GenevaPhilippe Favier: CARBONES
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Favier is a draughtsman; if we ask him about the many periods, sometimes very colorful, that punctuate his career, he points out that, in the end, when he stops drawing, it is more out of muscular fatigue than out of taste. He likes to specify that it is also to find a certain freshness that too permanent a drawing practice can dull and sometimes diverts towards a virtuosity of craftsman or worse, towards a feigned clumsiness.
He very quickly perceived that he would never again come across the lightning that made his seven ballpoint pen drawings of August 1980 spring forth; in a handful of minutes, his way of being in the world changed forever. If some people think that he should have left it at that and if he admits that this idea crossed his mind, he says that after this kind of “secular visitation,” he chose to return to the “disorder.”
So, many years later, the arrival of pen-and-carbon drawings was an incredible thrill. Favier had already experimented with this technique at the fine arts school, but without the pen stroke that changes everything and especially without drawing directly on the metal sheet. This way of discovering only afterward the trace left under the carbon by the already forgotten drawing above is an epiphany. One can, with this forger’s weapon, let one’s pen blindly obey a hand freed from the weightlessness of the visible, or, on the contrary, in a kind of novice’s Om̐, to compose, right on the noisy surface of the carbon, a secret score, a promise of an subterraneancalligraphy where blades of grass just scratched will act as punctuations.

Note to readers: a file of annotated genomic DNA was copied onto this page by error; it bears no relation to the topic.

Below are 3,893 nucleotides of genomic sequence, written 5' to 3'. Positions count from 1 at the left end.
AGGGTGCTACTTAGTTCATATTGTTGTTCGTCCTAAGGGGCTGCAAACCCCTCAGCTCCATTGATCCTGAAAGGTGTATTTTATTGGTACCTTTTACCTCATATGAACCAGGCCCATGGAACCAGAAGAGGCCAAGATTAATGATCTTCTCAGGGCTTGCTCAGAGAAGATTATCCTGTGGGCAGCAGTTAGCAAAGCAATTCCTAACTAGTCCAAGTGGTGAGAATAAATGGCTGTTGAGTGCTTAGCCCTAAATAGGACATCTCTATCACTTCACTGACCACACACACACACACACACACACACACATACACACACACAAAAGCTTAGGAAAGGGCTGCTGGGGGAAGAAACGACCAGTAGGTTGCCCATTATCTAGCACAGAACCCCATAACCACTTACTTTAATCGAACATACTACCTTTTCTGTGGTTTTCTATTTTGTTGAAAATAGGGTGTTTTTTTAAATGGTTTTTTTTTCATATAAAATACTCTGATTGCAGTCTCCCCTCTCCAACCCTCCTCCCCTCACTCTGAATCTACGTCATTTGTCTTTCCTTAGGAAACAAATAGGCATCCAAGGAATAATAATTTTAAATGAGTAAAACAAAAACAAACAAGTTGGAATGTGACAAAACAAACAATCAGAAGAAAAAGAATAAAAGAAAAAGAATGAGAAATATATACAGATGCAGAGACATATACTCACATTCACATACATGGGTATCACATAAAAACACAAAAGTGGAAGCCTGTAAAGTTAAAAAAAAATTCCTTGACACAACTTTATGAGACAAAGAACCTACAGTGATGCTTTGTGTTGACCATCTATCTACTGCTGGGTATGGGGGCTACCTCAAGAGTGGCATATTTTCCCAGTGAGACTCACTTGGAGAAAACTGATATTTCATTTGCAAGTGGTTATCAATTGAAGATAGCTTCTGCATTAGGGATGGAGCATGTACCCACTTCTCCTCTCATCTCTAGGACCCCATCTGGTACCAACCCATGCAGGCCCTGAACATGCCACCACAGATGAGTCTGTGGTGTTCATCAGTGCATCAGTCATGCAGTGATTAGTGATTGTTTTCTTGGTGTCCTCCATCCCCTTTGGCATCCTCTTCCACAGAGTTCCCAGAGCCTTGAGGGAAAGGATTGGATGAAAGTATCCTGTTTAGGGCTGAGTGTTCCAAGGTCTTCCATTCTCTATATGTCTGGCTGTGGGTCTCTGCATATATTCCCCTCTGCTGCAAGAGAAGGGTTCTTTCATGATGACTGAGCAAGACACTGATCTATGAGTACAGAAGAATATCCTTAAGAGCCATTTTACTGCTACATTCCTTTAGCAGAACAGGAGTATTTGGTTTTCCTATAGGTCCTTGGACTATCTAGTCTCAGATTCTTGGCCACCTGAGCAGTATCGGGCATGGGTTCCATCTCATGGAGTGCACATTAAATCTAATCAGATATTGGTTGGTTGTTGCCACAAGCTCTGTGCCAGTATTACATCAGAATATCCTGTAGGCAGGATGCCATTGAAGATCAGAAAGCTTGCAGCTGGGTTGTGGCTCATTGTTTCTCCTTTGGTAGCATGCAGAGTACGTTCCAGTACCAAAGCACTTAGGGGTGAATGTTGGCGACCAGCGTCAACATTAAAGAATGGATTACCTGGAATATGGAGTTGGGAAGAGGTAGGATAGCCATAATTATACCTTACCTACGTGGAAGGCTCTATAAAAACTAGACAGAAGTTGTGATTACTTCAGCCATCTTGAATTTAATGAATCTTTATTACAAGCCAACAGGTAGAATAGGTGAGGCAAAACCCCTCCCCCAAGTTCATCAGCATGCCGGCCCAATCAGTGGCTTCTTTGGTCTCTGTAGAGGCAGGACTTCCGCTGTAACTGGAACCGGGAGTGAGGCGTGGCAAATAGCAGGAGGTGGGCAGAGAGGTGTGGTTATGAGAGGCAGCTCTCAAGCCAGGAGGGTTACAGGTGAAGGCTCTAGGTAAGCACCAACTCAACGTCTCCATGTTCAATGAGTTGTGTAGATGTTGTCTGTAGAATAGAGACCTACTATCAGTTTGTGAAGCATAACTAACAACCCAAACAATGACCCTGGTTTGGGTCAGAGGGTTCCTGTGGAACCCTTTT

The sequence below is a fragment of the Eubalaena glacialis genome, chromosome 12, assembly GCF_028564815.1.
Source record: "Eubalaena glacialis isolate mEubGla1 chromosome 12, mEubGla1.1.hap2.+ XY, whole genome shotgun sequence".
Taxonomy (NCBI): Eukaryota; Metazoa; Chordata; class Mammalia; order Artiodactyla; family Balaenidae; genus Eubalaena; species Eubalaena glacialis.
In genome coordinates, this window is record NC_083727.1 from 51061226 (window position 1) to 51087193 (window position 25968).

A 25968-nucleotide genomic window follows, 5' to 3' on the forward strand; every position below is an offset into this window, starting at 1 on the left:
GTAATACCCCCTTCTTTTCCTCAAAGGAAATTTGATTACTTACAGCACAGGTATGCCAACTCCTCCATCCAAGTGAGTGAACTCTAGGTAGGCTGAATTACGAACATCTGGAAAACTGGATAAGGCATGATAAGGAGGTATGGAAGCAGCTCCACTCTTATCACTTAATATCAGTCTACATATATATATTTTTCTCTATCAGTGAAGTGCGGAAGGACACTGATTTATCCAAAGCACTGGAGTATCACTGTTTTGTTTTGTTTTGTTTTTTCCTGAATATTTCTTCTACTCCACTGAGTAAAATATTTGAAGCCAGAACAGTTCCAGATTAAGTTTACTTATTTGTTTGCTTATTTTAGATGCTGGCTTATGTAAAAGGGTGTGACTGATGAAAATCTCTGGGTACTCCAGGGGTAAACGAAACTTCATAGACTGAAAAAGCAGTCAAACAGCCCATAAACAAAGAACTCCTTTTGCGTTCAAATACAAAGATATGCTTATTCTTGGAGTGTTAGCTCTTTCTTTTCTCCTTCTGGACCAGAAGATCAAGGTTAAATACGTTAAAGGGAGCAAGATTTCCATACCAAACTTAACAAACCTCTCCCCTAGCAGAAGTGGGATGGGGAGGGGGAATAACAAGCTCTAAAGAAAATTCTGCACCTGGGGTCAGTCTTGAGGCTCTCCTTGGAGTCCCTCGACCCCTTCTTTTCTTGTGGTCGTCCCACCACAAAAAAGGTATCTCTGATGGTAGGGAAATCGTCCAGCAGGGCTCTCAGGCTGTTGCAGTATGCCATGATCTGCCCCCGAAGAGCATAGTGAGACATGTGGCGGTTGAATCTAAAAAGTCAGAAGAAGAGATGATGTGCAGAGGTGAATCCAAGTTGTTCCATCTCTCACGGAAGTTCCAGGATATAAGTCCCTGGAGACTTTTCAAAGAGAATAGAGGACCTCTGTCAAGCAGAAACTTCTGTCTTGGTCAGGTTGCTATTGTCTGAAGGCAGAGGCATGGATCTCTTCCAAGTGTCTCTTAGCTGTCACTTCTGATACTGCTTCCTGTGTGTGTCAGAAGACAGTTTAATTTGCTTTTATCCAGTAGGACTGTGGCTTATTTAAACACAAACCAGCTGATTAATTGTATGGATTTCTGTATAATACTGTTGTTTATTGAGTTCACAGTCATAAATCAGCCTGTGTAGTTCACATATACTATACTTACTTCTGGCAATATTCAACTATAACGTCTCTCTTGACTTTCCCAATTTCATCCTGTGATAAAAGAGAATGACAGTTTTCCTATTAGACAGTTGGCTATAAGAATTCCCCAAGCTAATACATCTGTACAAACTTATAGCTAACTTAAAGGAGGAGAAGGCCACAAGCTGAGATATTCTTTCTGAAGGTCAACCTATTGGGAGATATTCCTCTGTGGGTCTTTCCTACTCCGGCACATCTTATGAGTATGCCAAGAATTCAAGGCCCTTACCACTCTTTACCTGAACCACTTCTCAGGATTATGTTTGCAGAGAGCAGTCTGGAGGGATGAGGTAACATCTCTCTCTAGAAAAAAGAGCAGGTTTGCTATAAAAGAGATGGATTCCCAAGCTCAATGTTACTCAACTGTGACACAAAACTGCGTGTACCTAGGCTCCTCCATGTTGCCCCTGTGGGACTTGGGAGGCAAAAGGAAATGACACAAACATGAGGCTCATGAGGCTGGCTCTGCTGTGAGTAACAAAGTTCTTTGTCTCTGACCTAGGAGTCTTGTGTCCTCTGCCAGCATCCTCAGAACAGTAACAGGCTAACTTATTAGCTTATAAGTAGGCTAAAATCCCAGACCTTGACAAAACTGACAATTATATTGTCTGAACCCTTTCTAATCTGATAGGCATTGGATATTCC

And when the pen gets tired, when it blurs the horizons more than it illuminates them, Favier goes away to relax the atmosphere by distributing here and there some lights to immobile puppets without shadow or some shadows to immobile puppets without light. It’s his very personal way to put back once and for all the clocks to their lures.
Courtesy of the artist and Wilde. Photo: Greg Clément